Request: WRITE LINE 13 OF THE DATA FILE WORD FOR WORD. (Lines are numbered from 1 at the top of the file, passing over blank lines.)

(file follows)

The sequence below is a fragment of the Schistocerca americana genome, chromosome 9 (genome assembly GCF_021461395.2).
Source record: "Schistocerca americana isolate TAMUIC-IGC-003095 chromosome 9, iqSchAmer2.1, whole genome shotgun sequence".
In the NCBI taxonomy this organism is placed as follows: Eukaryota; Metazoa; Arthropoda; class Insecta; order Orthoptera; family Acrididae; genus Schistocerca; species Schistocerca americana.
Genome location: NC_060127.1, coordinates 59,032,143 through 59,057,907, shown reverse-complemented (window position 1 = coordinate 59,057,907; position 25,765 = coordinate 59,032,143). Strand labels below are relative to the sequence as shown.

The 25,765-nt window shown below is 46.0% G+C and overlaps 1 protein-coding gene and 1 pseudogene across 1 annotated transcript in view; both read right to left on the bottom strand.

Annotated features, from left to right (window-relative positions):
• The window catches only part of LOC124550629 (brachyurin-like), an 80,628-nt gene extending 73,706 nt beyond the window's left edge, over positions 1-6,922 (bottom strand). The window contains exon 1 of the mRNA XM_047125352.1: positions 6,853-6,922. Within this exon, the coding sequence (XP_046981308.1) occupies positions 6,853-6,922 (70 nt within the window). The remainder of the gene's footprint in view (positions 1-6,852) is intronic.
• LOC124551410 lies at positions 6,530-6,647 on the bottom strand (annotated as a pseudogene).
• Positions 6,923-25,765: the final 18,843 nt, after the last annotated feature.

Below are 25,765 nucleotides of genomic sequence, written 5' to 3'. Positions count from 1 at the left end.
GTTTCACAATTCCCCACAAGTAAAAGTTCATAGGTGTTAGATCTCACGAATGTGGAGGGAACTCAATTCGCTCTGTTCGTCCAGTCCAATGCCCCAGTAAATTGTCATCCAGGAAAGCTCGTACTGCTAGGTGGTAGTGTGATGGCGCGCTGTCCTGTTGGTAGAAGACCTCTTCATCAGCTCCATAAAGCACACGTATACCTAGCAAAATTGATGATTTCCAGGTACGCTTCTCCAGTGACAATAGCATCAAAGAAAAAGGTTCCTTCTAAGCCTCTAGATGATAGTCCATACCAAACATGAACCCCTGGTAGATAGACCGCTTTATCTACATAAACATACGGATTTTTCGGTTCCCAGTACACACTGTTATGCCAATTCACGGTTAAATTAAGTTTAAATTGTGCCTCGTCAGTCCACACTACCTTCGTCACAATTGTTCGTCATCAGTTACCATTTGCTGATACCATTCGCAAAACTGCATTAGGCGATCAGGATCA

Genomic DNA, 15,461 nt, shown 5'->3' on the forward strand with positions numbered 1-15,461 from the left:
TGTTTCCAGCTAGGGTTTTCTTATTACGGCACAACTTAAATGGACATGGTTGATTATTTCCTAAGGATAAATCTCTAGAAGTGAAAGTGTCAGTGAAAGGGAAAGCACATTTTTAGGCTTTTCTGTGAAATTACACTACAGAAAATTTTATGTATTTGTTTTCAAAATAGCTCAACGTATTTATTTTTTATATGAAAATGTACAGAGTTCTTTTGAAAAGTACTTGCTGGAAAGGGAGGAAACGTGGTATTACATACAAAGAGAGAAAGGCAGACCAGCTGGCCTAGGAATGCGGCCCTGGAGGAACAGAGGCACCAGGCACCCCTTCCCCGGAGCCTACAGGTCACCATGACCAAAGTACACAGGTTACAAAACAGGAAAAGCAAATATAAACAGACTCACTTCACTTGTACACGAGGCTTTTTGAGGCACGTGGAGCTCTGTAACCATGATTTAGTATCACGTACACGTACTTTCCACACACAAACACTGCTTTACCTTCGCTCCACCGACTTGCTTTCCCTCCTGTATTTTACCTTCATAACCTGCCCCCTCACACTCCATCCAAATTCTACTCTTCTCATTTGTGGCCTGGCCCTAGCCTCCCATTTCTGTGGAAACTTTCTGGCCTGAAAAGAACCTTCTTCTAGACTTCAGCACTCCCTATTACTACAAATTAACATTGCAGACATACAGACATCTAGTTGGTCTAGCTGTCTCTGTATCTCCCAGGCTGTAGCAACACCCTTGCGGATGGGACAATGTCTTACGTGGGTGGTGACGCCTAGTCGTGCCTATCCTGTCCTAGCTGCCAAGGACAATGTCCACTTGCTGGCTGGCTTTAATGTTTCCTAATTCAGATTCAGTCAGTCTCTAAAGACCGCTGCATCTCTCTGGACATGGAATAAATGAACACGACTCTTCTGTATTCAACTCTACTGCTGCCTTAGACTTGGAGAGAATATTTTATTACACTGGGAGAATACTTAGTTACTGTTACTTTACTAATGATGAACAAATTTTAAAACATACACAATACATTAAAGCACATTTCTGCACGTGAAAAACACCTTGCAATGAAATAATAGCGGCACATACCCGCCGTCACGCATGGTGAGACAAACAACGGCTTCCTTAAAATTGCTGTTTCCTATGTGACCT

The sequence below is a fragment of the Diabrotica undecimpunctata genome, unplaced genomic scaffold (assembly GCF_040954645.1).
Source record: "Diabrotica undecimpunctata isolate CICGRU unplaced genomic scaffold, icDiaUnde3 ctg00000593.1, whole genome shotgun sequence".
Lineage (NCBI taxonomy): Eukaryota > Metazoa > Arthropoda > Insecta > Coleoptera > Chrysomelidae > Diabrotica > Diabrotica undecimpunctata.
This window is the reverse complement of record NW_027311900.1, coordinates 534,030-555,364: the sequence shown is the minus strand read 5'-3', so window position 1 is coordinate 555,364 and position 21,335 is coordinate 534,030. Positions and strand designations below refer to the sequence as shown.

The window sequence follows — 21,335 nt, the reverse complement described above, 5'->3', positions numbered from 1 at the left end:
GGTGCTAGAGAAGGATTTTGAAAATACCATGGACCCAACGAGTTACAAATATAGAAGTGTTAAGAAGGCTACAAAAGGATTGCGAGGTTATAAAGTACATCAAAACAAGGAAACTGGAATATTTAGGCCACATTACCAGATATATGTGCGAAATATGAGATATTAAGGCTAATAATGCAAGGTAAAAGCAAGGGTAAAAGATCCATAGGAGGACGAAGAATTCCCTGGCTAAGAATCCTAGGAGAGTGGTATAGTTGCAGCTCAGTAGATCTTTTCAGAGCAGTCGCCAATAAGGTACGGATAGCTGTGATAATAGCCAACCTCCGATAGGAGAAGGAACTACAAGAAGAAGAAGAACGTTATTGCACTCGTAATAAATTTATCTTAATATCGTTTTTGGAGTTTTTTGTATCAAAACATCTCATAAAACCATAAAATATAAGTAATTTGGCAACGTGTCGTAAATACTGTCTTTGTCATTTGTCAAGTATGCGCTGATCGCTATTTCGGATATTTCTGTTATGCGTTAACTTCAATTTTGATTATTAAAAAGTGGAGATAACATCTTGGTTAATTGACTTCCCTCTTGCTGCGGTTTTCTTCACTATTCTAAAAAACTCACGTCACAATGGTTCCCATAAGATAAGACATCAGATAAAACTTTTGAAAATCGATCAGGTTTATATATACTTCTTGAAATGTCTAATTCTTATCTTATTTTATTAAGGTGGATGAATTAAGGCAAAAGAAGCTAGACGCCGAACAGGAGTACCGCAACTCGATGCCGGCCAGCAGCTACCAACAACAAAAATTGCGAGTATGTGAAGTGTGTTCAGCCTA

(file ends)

TGTTTCCAGCTAGGGTTTTCTTATTACGGCACAACTTAAATGGACATGGTTGATTATTTCCTAAGGATAAATCTCTAGAAGTGAAAGTGTCAGTGAAAGGGAAAGCACATTTTTAGGCTTTTCTGTGAAATTACACTACAGAAAATTTTATGTATTTGTTTTCAAAATAGCTCAACGTATTTATTTTTTATATGAAAATGTACAGAGTTCTTTTGAAAAGTACTTGCTGGAAAGGGAGGAAACGTGGTATTACATACAAAGAGAGAAAGGCAGACCAGCTGGCCTAGGAATGCGGCCCTGGAGGAACAGAGGCACCAGGCACCCCTTCCCCGGAGCCTACAGGTCACCATGACCAAAGTACACAGGTTACAAAACAGGAAAAGCAAATATAAACAGACTCACTTCACTTGTACACGAGGCTTTTTGAGGCACGTGGAGCTCTGTAACCATGATTTAGTATCACGTACACGTACTTTCCACACACAAACACTGCTTTACCTTCGCTCCACCGACTTGCTTTCCCTCCTGTATTTTACCTTCATAACCTGCCCCCTCACACTCCATCCAAATTCTACTCTTCTCATTTGTGGCCTGGCCCTAGCCTCCCATTTCTGTGGAAACTTTCTGGCCTGAAAAGAACCTTCTTCTAGACTTCAGCACTCCCTATTACTACAAATTAACATTGCAGACATACAGACATCTAGTTGGTCTAGCTGTCTCTGTATCTCCCAGGCTGTAGCAACACCCTTGCGGATGGGACAATGTCTTACGTGGGTGGTGACGCCTAGTCGTGCCTATCCTGTCCTAGCTGCCAAGGACAATGTCCACTTGCTGGCTGGCTTTAATGTTTCCTAATTCAGATTCAGTCAGTCTCTAAAGACCGCTGCATCTCTCTGGACATGGAATAAATGAACACGACTCTTCTGTATTCAACTCTACTGCTGCCTTAGACTTGGAGAGAATATTTTATTACACTGGGAGAATACTTAGTTACTGTTACTTTACTAATGATGAACAAATTTTAAAACATACACAATACATTAAAGCACATTTCTGCACGTGAAAAACACCTTGCAATGAAATAATAGCGGCACATACCCGCCGTCACGCATGGTGAGACAAACAACGGCTTCCTTAAAATTGCTGTTTCCTATGTGACCT